Monday, October 10, 2005

How local democracy works in China

Lu Banglie has been described as one of China's leading democracy activists. An elected village official from Hubei province, he has been active in organising peasants to insist on transparent local government and vote corrupt officials out of office.

On Saturday night, he was severely beaten, probably to death, by a government-organised mob near the village of Taishi. The Guardian's Benjamin Joffe-Walt was with Lu, and witnessed the attack:

The men outside shouted among themselves and those in uniform suddenly left. Those remaining started pushing on the car, screaming at us to get out. They pointed flashlights at us, and when the light hit Mr Lu's face, it was as if a bomb had gone off. They completely lost it. They pulled him out and bashed him to the ground, kicked him, pulverised him, stomped on his head over and over again. The beating was loud, like the crack of a wooden board, and he was unconscious within 30 seconds.

They continued for 10 minutes. The body of this skinny little man turned to putty between the kicking legs of the rancorous men. This was not about teaching a man a lesson, about scaring me, about preventing access to the village; this was about vengeance - retribution for teaching villagers their legal rights, for agitating, for daring to hide.

They slowed down but never stopped. He lay there - his eye out of its socket, his tongue cut, a stream of blood dropping from his mouth, his body limp, twisted. The ligaments in his neck were broken, so his head lay sideways as if connected to the rest of his body by a rubber band.

We were probably in the car another five to eight minutes. The front windows were open and various men were reaching in to unlock my door. I held my hand tight to the lock. They punched me, twisted my wrist, tried everything possible with a quick grab to get me out. But I wouldn't let go, and I defended myself while watching Mr Lu get beaten through the window.

Eventually, my translator got out. I followed. They opened my pen, searched my pockets, underwear and socks, asked my translator if his watch could record anything. They asked what we were doing in Taishi. They found my Chinese press pass. "You foreigners you are ruining Taishi," they screamed. "You write write write so much about what's happened here that all these businesses have fled the new industrial zone."

My head was spinning. I was in a mixed state of shock at what had happened to Mr Lu and utter fear for my life.

I shamelessly begged. I prayed. I offered them money. I tried to smile at them. Random people came up to Mr Lu and kicked him in the head, clearing their nose of snot on his body, spitting on him, peeing on him, showing off for each other. I had no idea what to do.

Eventually, Joffe-Walt was detained by police and interrogated by party officials - including the leader of the mob. Lu Banglie was taken away in an ambulance, and according to police had been released from hospital and was "fine". But no hospital has reported admitting him, and he has not been seen since. He is, in all likelihood dead.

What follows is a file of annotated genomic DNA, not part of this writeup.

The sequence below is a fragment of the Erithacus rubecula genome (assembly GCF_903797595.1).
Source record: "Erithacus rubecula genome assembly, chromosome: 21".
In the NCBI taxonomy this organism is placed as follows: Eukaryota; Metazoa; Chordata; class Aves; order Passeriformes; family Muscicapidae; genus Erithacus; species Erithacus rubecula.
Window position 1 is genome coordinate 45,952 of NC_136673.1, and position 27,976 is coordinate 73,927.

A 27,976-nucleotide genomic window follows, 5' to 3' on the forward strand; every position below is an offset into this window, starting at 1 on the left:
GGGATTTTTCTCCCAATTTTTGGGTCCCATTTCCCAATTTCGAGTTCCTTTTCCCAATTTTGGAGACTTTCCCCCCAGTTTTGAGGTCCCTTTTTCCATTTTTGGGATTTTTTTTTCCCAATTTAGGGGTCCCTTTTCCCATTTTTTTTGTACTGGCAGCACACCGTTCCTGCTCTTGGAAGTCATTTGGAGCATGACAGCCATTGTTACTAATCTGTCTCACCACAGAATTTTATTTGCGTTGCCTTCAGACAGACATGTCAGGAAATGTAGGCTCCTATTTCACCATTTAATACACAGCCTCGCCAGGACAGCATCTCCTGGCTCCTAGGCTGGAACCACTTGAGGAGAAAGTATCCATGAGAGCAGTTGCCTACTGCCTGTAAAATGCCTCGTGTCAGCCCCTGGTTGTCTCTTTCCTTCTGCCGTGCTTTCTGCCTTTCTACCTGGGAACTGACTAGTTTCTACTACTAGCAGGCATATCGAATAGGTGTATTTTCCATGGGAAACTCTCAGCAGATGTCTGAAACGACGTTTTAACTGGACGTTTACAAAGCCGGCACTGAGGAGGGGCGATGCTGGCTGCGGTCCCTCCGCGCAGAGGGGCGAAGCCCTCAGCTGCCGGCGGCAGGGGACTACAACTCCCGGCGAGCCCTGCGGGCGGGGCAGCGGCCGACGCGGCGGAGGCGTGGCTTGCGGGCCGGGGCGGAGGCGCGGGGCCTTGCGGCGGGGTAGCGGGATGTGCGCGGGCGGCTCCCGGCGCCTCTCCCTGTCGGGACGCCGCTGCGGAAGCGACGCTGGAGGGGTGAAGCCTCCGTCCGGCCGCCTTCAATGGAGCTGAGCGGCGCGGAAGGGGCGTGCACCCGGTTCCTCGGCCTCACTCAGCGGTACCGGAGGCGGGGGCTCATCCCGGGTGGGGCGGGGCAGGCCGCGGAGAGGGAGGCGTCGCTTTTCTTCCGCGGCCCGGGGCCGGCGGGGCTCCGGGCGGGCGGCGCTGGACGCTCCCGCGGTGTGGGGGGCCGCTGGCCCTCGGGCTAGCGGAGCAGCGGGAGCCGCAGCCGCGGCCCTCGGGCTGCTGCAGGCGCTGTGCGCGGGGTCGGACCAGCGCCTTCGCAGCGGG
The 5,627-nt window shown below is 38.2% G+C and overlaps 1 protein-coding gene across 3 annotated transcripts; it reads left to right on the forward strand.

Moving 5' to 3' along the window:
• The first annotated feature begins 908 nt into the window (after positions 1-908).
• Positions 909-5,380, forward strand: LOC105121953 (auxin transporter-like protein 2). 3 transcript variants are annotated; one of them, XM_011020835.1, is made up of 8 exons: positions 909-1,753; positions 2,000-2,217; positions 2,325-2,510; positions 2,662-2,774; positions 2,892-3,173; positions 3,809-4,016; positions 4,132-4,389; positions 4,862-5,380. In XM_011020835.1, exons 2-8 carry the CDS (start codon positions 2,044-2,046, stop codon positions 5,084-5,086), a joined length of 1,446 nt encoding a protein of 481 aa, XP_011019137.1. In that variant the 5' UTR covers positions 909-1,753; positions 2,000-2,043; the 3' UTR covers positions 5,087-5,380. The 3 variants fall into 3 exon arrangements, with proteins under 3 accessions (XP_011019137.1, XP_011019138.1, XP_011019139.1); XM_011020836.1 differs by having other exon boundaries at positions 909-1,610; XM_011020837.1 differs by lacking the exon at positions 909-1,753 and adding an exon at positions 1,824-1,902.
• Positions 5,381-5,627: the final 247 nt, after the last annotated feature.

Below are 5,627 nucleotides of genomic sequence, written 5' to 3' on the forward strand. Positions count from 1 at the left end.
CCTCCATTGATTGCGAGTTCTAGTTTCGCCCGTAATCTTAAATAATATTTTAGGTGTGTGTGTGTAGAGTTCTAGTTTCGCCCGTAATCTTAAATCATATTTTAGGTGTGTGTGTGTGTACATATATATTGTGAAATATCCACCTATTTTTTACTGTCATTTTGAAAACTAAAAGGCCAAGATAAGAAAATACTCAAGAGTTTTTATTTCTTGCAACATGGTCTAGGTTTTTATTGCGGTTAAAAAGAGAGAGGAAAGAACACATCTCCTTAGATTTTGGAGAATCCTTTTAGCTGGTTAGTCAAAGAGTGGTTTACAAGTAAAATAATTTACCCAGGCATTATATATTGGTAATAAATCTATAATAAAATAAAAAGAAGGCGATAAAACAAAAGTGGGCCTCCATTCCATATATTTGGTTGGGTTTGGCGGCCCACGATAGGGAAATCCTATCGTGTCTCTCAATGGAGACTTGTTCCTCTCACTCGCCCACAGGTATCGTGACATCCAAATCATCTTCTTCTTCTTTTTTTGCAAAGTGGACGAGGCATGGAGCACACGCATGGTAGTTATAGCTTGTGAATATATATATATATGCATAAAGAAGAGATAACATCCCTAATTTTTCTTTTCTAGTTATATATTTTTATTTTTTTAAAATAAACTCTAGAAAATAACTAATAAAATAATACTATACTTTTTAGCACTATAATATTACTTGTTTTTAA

I feel sick. I mean, 'fine.'

Here's my asiapundit post, tagged in the 'riotwatch' files.

Posted by Anonymous : 10/10/2005 05:11:00 PM

Lucky you guys have those wolverine like regenerative powers otherwise one might think the government had incited a mob to murder.

Posted by Genius : 10/10/2005 06:32:00 PM

That is so wrong. I bet you $10 that it doesn't affect our (or any other Western countries') trade policy with China though.

Posted by Anonymous : 10/10/2005 06:53:00 PM

I can just see Cheney and his cronies hearing about this one, "Soon Rummy, soon we'll be able to operate like this and get some real work done."

Posted by Anonymous : 10/10/2005 09:34:00 PM

For some background on Taishi see my post on my blog

More comment in the Taishi thread in the New International Times which by the way very much wants some direct input from New Zealand on world matters.

Posted by Edis : 10/10/2005 10:54:00 PM

For some background on Taishi see my post in my blog from a few days ago


Posted by Edis : 10/10/2005 10:57:00 PM

The Sydney Morning Herald has a story today which says he's still alive.

Reading that Guardian story does make you wonder if the Greens are right trade policy-wise though don't it?

Posted by bennyasena : 10/11/2005 09:06:00 AM


I agree (I think) that it ain't as simple as engage vs disengage.

However, one way that enagement via trade can help lead to progressive change is the leverage it gives us (i.e. we'll only keep trading with you if you stop beating to death democracy activists).

Is this on the cards?

I doubt it - and, depressingly, this is because trade policies are motiviated by self-interest...

Posted by Anonymous : 10/11/2005 09:08:00 AM

Icehawk, a good chunk of those calling themselves communists throughout history have been hypocrites. China is not communist. China is what Bush & his cronies wishes America was, the worst of both worlds (the PRC has considerably privatised its economy in the past three decades but retains significant centralisd control of the economy). As is often the case, and as Ben mentioned, this repression has at its heart my favourite of authoritarian institutions, capitalism:

What I can tell you is that what's going on in Taishi is perhaps the most significant grassroots social movement China has seen since the Cultural Revolution, a rural revolt against corruption, against deterioration of healthcare, against the illegal sale of farmland, and broadly against urban capitalism that has reaped no benefits for these farmers.

Posted by Anonymous : 10/11/2005 09:18:00 AM